Whatever the circumstances, parental separation is hard on families and big changes must be made. Keeping their children at the centre of parenting and responding to the thoughts, feelings and questions a child may have, will help parents to help their child.
Research shows that children normally experience one or more of the following reactions to the separation of their parents:
- Loyalty conflict: Children often get caught in the middle.
- Does Mum or Dad love someone else?: Although Mum or Dad might not love each other, it is important to reassure the child that they love him/her.
- I don’t want to come over today: As they get older, children’s interests vary. They may not want to visit a parent and may just want to spend more time with their friends.
- Fantasies of responsibility and reconciliation: Children may feel they are responsible for their parents’ separation. They may dream up plans to get their parents to reconcile.
- Why don’t you love Mum or Dad anymore?: It is not uncommon for children to ponder this question. Often children will blame the parent who they believe initiated the separation and view the other parent as a victim.
- If you do not come home, I will never speak to you again: The purpose of a statement like this is to make the parent feel guilty so that they will return home.
- Anger: Children between the ages of 8-16 years can experience intense anger. They can often be most angry with the parent they blame for separation, but they may express anger only towards the parent they view as the ‘safest’, usually the resident parent.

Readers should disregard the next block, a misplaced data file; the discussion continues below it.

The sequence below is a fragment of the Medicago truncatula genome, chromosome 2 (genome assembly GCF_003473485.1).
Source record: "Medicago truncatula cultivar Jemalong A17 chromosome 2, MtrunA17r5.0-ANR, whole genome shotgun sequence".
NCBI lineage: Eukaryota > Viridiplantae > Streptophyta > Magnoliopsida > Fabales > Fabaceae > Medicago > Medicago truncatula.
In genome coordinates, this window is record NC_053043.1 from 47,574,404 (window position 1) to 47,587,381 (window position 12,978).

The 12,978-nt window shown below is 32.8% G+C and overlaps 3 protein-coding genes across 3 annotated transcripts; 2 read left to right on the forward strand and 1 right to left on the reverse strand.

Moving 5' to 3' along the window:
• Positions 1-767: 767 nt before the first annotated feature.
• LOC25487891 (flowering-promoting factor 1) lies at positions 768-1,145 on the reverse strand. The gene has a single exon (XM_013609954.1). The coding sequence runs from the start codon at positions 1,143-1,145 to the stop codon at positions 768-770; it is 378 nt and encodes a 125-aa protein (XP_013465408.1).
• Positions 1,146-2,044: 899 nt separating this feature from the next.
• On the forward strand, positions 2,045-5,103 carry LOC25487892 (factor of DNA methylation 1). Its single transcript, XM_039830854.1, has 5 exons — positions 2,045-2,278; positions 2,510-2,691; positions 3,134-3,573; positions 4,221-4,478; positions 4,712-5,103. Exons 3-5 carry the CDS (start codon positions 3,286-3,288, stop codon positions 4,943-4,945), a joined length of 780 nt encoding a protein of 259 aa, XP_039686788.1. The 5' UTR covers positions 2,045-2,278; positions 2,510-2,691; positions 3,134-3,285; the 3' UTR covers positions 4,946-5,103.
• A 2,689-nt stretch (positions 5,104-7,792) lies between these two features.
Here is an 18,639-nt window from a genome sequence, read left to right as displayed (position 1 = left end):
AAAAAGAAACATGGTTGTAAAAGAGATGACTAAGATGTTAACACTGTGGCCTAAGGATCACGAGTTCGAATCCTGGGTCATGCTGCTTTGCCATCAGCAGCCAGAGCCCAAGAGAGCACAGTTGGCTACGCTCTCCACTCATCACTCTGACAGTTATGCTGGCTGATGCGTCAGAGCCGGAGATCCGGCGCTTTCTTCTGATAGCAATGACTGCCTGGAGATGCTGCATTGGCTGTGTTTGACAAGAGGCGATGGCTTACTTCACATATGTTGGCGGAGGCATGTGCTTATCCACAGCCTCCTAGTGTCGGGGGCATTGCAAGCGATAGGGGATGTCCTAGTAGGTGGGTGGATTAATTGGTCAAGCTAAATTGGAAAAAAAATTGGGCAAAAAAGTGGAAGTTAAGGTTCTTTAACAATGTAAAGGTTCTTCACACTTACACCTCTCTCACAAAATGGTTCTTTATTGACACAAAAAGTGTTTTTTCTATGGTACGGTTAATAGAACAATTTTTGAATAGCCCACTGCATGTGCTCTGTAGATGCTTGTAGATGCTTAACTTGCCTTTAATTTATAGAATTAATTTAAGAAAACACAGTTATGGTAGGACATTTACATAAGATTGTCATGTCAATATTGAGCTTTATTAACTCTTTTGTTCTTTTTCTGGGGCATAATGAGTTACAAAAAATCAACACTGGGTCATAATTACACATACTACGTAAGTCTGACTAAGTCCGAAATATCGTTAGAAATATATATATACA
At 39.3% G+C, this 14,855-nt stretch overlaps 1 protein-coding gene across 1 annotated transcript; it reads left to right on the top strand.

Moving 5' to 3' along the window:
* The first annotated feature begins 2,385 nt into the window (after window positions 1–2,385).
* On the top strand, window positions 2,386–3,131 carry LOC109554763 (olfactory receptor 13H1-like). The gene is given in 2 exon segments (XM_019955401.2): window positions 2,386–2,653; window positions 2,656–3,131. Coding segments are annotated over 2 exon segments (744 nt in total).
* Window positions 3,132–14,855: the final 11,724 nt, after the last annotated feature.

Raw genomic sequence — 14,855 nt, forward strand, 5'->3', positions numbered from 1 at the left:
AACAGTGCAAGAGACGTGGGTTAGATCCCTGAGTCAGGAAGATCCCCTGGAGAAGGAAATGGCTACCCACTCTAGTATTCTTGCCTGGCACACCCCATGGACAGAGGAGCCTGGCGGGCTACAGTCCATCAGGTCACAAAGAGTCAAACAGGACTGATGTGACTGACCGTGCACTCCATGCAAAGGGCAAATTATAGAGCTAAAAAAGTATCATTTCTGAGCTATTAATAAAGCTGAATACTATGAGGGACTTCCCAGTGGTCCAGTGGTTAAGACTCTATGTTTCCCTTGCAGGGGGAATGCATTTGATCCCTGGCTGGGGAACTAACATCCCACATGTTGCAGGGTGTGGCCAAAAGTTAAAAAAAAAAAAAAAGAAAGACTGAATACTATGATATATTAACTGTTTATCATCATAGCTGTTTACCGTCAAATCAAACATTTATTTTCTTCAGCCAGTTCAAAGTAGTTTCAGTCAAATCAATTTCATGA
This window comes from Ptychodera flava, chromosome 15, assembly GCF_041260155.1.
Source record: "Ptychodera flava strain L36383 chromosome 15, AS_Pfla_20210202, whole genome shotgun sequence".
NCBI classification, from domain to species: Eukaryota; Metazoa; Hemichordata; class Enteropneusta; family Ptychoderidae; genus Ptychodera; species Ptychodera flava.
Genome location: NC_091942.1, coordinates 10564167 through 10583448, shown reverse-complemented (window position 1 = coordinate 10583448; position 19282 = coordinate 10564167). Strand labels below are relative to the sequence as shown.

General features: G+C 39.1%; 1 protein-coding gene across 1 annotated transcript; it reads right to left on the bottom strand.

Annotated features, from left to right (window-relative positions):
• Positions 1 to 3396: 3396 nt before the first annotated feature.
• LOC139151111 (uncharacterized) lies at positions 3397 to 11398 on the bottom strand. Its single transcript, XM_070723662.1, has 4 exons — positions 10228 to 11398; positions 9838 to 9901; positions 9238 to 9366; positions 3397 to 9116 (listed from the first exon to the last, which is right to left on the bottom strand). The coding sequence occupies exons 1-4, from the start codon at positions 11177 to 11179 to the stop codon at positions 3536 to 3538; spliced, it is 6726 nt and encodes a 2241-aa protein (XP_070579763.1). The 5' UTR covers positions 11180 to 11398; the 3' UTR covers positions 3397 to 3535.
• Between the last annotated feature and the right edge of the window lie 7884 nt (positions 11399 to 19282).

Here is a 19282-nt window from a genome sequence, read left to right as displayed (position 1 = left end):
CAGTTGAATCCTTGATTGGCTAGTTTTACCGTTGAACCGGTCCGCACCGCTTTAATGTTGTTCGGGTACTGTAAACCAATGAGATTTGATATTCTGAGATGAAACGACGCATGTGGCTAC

- What should I tell my friends?: If you want your child to share the situation with others, you must be able to do the same. Encourage your child to be honest about the situation.
- Why are you separating?: Children are more likely to ask this if they have not been given a clear explanation for the separation.
- Worry about the future: The child may worry about the future. This is more likely to occur where there is parental conflict around contact and maintenance. Parents need to listen to their child’s worries and talk honestly and openly with them about any concerns.
One Family offers counselling and play therapy for young people and children, and a range of services to parents sharing parenting or parenting alone after separation. You can find out about them here. If you need support, information or advice, contact our lo-call askonefamilyhelpline on 1890 66 22 12 / firstname.lastname@example.org.
This week’s ’10 Ways to …’ is adapted by One Family’s Director of Children and Parenting Services, Geraldine Kelly, from our Family Communications training programme.
Coming soon: 10 Ways to Problem Solving and 10 Ways to Develop Family Rituals.